Lise McClendon offered this memory on her blog.

Janet Rudolph's blog also brought other authors' comments.

Retired librarian Doris Ann Norris offered this perspective on DorothyL: "I know that one of the quotes often used by people in my profession is that heaven will be a kind of library. I'm all for that, but I will add that it will also be an on-going mystery convention. We will see Enid again, as well as Anthony Boucher, Robert Parker, Anne George, Elizabeth Daniels Squire, who will have no trouble with her memory, etc. etc. And there will also be Conan Doyle, Ed McBain, Ngiao Marsh, Carole Epstein,and, of course, Dorothy L. Sayers. I'm certainly looking forward to attending a prequel in St. Louis and while missing Enid, and so many other mystery fans and authors I've met at cons, I will console myself that we will meet each other again at that great mystery convention in the "sky".

May Enid rest in peace and our deepest sympathy to Tom and her family and friends.

Mourning Enid Schantz
Oline Cogdill
mourning-enid-schantz

altThe mystery community is quite small and when we lose one of our own, we all feel the loss.

And those of us who consider ourselves part of that community know that it's not just the authors who are the genre's movers and shakers.

Enid Schantz was one of those who worked tirelessly behind the scenes to promote and uplift the genre, to improve the quality of novels published and to make sure readers had novels that would appeal to them.

Enid Schantz died at 4:30 a.m. on Thursday, August 11, 2011, from cancer.

To say she will be missed is an understatement.

Our deepest sympathies go to her husband, Tom Schantz, their family, and friends. The photo at left shows Enid as most of us saw her -- always smiling -- with Tom by her side. The young lady on the right is their daughter, Sarah.

Enid was a bookseller, a book publisher, and a reviewer. Since 1970, Enid and her husband, Tom, have been involved in the mystery community and their efforts earned them the 2001 Raven by Mystery Writers of America.

Enid and Tom, Barbara Peters of the Poisoned Pen, and Jim Huang of The Mystery Company helped found the Independent Mystery Booksellers Association (IMBA), a trade association of retail businesses wholly or substantially devoted to the sale of mystery books. The IMBA's goals are simple but so important: to promote specialty mystery booksellers to both the book-buying and the publishing communities and to offer support to member booksellers.

Many an author has seen their career boosted because IMBA was behind his or her books.

The legacy of IMBA will continue.

Enid and Tom also were founders of both the Rue Morgue Mystery Bookstore and the Rue Morgue Press in 1997. I was always amused by the description of the Rue Morgue Press on its website: "dedicated to the idea of reprinting what we like to call 'mysteries for little old ladies of all ages and sexes'.” That was, as the couple said, "just another way of saying that our specialty is the traditional mystery which first came to prominence during the Golden Age of detective fiction (1920-1940)." The Schantzes chose the books, edited them and prepared them for publication.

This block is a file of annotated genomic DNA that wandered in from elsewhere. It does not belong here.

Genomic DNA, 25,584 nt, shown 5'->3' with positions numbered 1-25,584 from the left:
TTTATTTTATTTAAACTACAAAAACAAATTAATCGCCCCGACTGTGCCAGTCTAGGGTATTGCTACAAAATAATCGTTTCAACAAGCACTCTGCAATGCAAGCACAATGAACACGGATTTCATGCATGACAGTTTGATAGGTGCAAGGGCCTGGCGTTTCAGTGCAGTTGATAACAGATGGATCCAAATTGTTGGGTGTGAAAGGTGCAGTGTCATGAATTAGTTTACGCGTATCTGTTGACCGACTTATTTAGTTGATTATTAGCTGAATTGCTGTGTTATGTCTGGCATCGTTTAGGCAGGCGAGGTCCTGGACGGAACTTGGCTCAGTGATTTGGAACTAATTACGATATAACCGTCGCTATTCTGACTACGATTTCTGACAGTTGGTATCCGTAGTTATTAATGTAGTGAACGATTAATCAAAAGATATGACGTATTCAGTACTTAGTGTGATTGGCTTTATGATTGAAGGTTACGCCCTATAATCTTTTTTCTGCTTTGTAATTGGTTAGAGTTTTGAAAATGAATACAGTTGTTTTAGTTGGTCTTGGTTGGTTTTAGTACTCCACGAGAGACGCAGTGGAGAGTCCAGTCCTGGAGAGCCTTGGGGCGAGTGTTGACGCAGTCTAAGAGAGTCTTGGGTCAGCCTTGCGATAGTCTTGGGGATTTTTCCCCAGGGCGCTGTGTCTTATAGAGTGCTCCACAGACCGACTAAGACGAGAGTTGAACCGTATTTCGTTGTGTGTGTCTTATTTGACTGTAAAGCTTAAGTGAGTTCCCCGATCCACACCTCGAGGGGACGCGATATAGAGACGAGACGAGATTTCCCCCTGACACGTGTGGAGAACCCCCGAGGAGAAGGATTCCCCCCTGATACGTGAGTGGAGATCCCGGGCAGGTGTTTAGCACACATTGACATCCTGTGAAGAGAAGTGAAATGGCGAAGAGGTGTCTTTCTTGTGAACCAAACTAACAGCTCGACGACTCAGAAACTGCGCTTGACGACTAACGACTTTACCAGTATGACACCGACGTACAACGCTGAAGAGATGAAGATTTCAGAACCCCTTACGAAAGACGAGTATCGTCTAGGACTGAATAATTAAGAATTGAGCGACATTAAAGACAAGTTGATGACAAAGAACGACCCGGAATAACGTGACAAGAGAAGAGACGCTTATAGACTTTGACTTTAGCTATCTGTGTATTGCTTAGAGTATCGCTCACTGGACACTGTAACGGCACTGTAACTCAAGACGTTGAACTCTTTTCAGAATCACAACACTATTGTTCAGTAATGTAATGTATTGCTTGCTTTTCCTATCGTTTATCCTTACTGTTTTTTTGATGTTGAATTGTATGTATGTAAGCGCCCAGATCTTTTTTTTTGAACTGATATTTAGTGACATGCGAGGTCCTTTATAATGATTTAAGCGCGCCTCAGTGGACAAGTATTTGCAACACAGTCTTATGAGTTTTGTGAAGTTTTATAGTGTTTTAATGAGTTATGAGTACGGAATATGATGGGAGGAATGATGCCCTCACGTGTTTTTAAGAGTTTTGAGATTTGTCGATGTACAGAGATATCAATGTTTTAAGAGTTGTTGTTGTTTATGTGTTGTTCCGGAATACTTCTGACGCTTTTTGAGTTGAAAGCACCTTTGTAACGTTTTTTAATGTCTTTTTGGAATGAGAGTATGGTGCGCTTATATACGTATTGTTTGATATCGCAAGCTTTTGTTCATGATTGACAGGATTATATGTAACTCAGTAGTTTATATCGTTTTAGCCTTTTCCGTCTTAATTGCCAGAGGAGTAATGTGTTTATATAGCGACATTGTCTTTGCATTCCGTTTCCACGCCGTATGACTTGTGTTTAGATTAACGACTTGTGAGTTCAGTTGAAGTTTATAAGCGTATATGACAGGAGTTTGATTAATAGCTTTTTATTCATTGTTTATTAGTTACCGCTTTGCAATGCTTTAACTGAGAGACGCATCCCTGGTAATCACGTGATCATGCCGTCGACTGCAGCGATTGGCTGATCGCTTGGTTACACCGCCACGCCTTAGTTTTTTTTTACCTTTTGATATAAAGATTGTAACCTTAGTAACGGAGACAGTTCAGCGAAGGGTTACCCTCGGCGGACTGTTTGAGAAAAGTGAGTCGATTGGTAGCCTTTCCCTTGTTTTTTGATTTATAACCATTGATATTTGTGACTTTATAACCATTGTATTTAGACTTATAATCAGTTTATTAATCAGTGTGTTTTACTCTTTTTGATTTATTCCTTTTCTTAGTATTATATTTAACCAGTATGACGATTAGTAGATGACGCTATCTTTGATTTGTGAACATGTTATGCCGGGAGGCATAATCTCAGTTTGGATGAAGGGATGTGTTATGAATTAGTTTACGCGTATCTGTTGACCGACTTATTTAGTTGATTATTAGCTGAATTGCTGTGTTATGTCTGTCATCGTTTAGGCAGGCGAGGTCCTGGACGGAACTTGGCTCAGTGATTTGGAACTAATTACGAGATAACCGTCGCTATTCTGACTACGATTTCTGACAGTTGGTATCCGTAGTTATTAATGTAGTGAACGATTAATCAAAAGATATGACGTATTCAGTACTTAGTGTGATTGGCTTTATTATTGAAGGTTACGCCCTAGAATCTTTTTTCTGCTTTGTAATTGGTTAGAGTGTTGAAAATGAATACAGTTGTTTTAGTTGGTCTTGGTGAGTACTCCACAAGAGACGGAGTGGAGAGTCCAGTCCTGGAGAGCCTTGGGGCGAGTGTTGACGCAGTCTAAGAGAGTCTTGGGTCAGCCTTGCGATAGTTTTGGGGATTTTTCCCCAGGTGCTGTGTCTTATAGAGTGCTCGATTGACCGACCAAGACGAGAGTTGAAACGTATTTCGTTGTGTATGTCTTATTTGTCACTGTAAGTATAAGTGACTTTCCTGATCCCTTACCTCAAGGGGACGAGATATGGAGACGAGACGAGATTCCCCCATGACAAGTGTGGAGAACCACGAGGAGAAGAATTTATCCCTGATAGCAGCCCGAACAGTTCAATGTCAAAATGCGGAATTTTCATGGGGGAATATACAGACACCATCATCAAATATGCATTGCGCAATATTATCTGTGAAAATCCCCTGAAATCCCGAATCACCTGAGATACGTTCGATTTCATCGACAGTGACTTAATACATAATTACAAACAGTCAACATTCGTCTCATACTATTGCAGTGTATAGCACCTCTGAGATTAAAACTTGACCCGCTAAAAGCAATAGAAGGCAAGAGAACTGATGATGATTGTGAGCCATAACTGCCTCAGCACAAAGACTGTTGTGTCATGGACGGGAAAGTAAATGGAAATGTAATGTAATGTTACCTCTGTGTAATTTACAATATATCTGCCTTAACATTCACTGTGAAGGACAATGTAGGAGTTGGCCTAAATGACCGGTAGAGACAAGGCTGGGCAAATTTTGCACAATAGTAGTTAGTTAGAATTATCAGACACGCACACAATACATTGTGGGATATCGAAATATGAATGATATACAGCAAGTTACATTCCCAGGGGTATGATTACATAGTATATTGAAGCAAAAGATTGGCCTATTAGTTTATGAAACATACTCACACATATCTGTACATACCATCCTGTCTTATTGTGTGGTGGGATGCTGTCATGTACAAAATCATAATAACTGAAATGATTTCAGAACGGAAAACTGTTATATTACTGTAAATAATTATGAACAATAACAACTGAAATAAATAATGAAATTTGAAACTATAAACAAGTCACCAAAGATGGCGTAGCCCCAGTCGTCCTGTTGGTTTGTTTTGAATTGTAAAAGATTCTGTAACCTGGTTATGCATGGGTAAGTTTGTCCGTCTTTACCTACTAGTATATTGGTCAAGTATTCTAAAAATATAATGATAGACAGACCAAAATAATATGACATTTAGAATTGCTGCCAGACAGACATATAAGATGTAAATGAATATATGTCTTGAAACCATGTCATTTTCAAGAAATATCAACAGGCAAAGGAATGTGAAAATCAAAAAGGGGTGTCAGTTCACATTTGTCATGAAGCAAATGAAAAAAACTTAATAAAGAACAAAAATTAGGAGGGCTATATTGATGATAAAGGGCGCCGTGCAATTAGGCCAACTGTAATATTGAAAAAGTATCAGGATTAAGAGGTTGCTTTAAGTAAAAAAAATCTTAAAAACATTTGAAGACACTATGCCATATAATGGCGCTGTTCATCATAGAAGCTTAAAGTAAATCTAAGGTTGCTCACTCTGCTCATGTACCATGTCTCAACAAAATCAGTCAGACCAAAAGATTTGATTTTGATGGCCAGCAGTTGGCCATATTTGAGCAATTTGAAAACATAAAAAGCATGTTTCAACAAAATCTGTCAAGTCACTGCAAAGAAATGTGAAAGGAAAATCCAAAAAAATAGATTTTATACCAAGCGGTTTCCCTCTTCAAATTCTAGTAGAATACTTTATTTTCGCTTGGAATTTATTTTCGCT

"As a bookseller, critic, and publisher, Enid Schantz was instrumental in the renaissance that the mystery genre has undergone over the past few decades.This is a great loss to the mystery community she and her husband Tom helped build," said Kate Stine, publisher of Mystery Scene Magazine.

Many tributes to Enid are pouring in, posted on DorothyL, other message boards and authors individual websites.

"Enid was a lovely lady. I remember meeting her in the bookstore at one of my early Bouchercons. I was a lost puppy, clueless, and she was very generous with advice and encouragement. Not a good day when we lose a friend like her," said Kris Montee, who writes as P.J. Parrish.

"In 1993 Enid (with her husband Tom) hosted me at the Rue Morgue in Boulder, CO. I was a newbie author who had written a book about dieters getting killed off at goal weight, and I didn't know what to expect," Denise Dietz posted on DorothyL. "The talk/signing was SRO, with people spilling out into the street. Among other things (a buffet of goodies), Enid gave me a T-shirt with my book cover on it. I still have the shirt, although today it's probably two sizes too small. But my heart grew three sizes that night."

Lise McClendon offered this memory on her blog.

Janet Rudolph's blog also brought other authors' comments.

Retired librarian Doris Ann Norris offered this perspective on DorothyL: "I know that one of the quotes often used by people in my profession is that heaven will be a kind of library. I'm all for that, but I will add that it will also be an on-going mystery convention. We will see Enid again, as well as Anthony Boucher, Robert Parker, Anne George, Elizabeth Daniels Squire, who will have no trouble with her memory, etc. etc. And there will also be Conan Doyle, Ed McBain, Ngiao Marsh, Carole Epstein,and, of course, Dorothy L. Sayers. I'm certainly looking forward to attending a prequel in St. Louis and while missing Enid, and so many other mystery fans and authors I've met at cons, I will console myself that we will meet each other again at that great mystery convention in the "sky".

May Enid rest in peace and our deepest sympathy to Tom and her family and friends.